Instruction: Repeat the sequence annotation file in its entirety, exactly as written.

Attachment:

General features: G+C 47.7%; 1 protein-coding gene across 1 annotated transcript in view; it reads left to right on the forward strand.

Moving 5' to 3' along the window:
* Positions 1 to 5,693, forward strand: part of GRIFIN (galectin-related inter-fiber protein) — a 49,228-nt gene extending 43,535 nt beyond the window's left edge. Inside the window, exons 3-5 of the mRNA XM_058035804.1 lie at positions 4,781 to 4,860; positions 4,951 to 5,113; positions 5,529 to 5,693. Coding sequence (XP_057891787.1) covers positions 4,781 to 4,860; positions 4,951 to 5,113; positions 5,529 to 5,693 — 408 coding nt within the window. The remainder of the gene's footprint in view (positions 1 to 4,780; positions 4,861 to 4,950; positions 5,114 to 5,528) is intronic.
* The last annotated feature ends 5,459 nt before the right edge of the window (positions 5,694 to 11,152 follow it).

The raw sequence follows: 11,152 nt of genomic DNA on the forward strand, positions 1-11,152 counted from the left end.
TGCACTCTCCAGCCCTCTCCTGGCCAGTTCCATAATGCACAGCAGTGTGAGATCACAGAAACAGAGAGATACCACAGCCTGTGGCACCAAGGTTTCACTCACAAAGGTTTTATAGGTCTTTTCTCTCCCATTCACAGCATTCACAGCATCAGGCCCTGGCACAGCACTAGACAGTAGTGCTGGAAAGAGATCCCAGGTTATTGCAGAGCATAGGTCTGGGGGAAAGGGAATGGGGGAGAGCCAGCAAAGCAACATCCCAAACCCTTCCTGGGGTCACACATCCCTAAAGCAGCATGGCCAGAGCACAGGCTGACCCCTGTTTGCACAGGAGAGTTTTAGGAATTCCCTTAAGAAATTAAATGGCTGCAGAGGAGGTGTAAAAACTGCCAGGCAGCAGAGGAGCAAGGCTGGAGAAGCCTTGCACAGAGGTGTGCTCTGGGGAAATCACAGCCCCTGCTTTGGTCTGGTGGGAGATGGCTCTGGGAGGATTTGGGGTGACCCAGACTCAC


General features: G+C 47.7%; 1 protein-coding gene across 1 annotated transcript in view; it reads left to right on the forward strand.

Moving 5' to 3' along the window:
* Positions 1 to 5,693, forward strand: part of GRIFIN (galectin-related inter-fiber protein) — a 49,228-nt gene extending 43,535 nt beyond the window's left edge. Inside the window, exons 3-5 of the mRNA XM_058035804.1 lie at positions 4,781 to 4,860; positions 4,951 to 5,113; positions 5,529 to 5,693. Coding sequence (XP_057891787.1) covers positions 4,781 to 4,860; positions 4,951 to 5,113; positions 5,529 to 5,693 — 408 coding nt within the window. The remainder of the gene's footprint in view (positions 1 to 4,780; positions 4,861 to 4,950; positions 5,114 to 5,528) is intronic.
* The last annotated feature ends 5,459 nt before the right edge of the window (positions 5,694 to 11,152 follow it).

The raw sequence follows: 11,152 nt of genomic DNA on the forward strand, positions 1-11,152 counted from the left end.
TGCACTCTCCAGCCCTCTCCTGGCCAGTTCCATAATGCACAGCAGTGTGAGATCACAGAAACAGAGAGATACCACAGCCTGTGGCACCAAGGTTTCACTCACAAAGGTTTTATAGGTCTTTTCTCTCCCATTCACAGCATTCACAGCATCAGGCCCTGGCACAGCACTAGACAGTAGTGCTGGAAAGAGATCCCAGGTTATTGCAGAGCATAGGTCTGGGGGAAAGGGAATGGGGGAGAGCCAGCAAAGCAACATCCCAAACCCTTCCTGGGGTCACACATCCCTAAAGCAGCATGGCCAGAGCACAGGCTGACCCCTGTTTGCACAGGAGAGTTTTAGGAATTCCCTTAAGAAATTAAATGGCTGCAGAGGAGGTGTAAAAACTGCCAGGCAGCAGAGGAGCAAGGCTGGAGAAGCCTTGCACAGAGGTGTGCTCTGGGGAAATCACAGCCCCTGCTTTGGTCTGGTGGGAGATGGCTCTGGGAGGATTTGGGGTGACCCAGACTCAC